Difference between revisions of "Ancient Linguistic Area"

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(Created page with "==Translations== Area linguistica | aire linguistique | Sprachenareal ==Article== The concept of linguistic area is one of the most variable and blurry ones in linguistic and...")
 
 
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==Translations==
 
==Translations==
Area linguistica | aire linguistique | Sprachenareal
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Area linguistica (antica) | aire linguistique (ancienne) | Sprachenareal (im Altertum)
  
 
==Article==
 
==Article==

Latest revision as of 17:04, 24 July 2020

Translations

Area linguistica (antica) | aire linguistique (ancienne) | Sprachenareal (im Altertum)

Article

The concept of linguistic area is one of the most variable and blurry ones in linguistic and cultural studies. It emerged in the first decades of the Nineteenth century in the environment of the functionalist schools of Europe, but was better defined in the second half of the century with the studies on the Balkan league and on the Standard Average European area (Weinreich 1953, Haspelmath 2001). To some extent, it seems to be interchangeable with that of “language league” (Sprachbund), while, on the other hand, this latter label indicates a particularly intensive area of grammatical interference, which is a rather uncommon case especially in the ancient world (Giusfredi - Merlin 2018, 101). In the environment of the ancient world, areas of intensive lexical exchange existed (Anatolia, the Eastern Mediterranean and the Ancient Near East provide several examples). However, cases of long distance grammatical interference comparable to some of the ones identified by Haspelmath (2001) for the modern European languages have not been safely identified. Therefore, in the framework of reference employed by the PALaC project, a linguistic area is defined in a milder fashion as an area featuring one of the following:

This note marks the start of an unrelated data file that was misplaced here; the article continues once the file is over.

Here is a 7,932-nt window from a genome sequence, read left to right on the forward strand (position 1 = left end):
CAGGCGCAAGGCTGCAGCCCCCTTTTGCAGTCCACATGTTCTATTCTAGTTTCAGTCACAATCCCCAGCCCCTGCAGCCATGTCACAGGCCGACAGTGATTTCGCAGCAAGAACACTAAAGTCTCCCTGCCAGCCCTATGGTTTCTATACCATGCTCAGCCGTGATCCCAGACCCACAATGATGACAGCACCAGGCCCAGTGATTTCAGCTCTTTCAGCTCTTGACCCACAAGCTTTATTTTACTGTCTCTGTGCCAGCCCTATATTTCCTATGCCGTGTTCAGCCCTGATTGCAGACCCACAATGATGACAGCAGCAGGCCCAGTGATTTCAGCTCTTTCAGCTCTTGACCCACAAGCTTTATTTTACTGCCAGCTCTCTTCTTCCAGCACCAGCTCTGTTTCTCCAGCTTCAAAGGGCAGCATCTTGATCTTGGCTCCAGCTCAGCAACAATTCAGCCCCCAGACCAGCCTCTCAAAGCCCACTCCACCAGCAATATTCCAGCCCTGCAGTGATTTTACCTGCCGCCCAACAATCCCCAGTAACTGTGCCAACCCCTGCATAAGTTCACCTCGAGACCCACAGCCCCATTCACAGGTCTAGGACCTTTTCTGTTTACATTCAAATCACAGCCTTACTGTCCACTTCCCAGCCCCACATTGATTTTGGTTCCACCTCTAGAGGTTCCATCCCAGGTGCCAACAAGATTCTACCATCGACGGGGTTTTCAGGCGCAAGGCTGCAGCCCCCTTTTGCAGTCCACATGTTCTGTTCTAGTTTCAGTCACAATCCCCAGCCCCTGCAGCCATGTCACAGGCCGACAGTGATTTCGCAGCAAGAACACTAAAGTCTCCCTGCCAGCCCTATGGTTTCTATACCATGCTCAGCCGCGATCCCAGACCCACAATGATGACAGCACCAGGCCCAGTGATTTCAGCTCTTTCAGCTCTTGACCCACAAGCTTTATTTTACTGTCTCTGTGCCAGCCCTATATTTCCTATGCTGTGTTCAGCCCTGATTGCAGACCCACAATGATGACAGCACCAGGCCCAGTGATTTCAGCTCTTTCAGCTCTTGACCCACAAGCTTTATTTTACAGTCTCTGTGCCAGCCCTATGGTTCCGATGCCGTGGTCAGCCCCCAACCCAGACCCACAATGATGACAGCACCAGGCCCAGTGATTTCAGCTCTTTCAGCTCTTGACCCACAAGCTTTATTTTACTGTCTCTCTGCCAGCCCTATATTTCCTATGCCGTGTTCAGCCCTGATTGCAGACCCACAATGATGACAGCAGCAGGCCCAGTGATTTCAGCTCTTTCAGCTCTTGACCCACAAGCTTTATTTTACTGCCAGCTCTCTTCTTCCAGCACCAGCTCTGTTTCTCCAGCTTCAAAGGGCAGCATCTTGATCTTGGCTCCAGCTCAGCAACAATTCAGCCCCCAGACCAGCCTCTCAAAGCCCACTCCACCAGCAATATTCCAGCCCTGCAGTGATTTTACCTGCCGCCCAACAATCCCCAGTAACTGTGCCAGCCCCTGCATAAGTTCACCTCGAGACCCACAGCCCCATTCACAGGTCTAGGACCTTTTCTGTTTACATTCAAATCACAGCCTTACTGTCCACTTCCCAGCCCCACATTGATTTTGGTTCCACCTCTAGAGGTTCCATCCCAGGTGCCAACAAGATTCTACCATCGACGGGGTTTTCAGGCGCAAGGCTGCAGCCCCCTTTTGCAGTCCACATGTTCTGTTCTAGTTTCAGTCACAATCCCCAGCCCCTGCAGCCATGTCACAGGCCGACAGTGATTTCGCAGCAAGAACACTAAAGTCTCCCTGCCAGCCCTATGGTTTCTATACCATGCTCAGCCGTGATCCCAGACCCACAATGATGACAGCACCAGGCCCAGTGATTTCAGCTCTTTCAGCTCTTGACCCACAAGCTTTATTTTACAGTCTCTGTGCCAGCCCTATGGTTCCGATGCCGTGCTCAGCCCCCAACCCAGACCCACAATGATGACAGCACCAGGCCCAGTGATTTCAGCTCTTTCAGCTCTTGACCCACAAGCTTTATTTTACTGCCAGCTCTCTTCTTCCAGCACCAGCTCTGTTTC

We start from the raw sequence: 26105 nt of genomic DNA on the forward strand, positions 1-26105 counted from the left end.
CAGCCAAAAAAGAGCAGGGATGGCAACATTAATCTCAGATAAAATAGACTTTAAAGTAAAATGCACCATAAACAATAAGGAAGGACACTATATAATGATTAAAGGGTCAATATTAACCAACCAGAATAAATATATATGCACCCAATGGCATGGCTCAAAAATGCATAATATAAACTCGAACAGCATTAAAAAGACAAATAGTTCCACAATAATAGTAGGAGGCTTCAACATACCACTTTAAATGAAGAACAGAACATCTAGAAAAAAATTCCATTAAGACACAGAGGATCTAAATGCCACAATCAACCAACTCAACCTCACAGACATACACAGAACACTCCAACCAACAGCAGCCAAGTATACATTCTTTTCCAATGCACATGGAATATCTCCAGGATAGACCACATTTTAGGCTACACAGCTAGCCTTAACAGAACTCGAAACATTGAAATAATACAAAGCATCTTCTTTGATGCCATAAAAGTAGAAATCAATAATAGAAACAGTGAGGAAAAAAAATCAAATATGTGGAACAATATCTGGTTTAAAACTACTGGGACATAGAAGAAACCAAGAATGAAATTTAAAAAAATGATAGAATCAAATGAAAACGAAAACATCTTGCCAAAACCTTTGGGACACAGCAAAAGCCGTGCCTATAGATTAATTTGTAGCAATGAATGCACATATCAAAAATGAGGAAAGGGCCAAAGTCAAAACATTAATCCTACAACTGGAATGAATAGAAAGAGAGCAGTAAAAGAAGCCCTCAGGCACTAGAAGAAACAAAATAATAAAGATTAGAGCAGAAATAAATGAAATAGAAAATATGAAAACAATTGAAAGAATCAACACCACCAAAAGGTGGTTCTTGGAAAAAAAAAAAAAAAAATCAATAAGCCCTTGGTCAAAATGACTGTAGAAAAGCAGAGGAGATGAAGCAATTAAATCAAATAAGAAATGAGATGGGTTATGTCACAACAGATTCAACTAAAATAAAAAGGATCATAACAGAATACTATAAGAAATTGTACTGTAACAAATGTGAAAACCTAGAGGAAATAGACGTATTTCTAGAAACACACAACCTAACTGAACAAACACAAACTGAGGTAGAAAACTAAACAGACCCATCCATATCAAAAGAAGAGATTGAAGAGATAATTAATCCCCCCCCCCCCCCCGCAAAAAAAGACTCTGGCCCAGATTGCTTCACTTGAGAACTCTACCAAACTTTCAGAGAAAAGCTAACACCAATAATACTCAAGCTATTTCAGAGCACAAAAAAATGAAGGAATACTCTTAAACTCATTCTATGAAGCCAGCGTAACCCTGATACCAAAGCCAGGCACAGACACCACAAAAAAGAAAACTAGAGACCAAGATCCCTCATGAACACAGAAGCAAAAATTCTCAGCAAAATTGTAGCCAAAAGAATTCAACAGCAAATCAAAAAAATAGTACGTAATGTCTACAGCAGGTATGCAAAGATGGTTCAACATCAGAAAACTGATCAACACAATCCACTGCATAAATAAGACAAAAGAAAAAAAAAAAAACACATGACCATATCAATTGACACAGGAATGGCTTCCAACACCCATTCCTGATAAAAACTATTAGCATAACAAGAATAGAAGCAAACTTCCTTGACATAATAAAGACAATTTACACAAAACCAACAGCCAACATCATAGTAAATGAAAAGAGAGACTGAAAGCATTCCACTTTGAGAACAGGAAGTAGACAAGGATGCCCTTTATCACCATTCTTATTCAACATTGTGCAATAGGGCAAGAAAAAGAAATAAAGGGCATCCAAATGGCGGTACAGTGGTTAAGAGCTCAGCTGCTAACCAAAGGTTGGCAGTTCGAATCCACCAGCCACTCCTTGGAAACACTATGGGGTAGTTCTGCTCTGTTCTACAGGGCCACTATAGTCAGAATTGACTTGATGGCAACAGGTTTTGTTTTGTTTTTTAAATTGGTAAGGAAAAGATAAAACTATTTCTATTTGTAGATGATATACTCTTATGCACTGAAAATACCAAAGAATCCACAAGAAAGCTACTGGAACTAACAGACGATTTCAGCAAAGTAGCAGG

1. intensive exchange of linguistic material (lexical or grammatical);
  2. occasional shared structural traits that:
    1. cannot be typical of the majority of languages of the world;
    2. are shared by the majority of the languages in the area;
    3. are not shared by other branches of the language family to which the league-languages belong, or other neighboring languages;
    4. are not typologically prevalent in a polygenetic fashion.

References

Giusfredi, F. and Merlin, S. 2018. A contact-based study of the languages and cultures of Pre-Classical Anatolia: the project PALaC, News from the lands of the Hittites 2018, 95-104. Haspelmath, M.. 2001. The European linguistic area: Standard Average European. Language Typology and Language Universals (Handbücher zur Sprach- und Kommunikationswissenschaft 20), Berlin: De Gruyter, pp. 1492–1510. Weinreich, U. 1953. Languages in contact (Publications of the Linguistic Circle of New York 1), New York: Linguistic Circle of New York.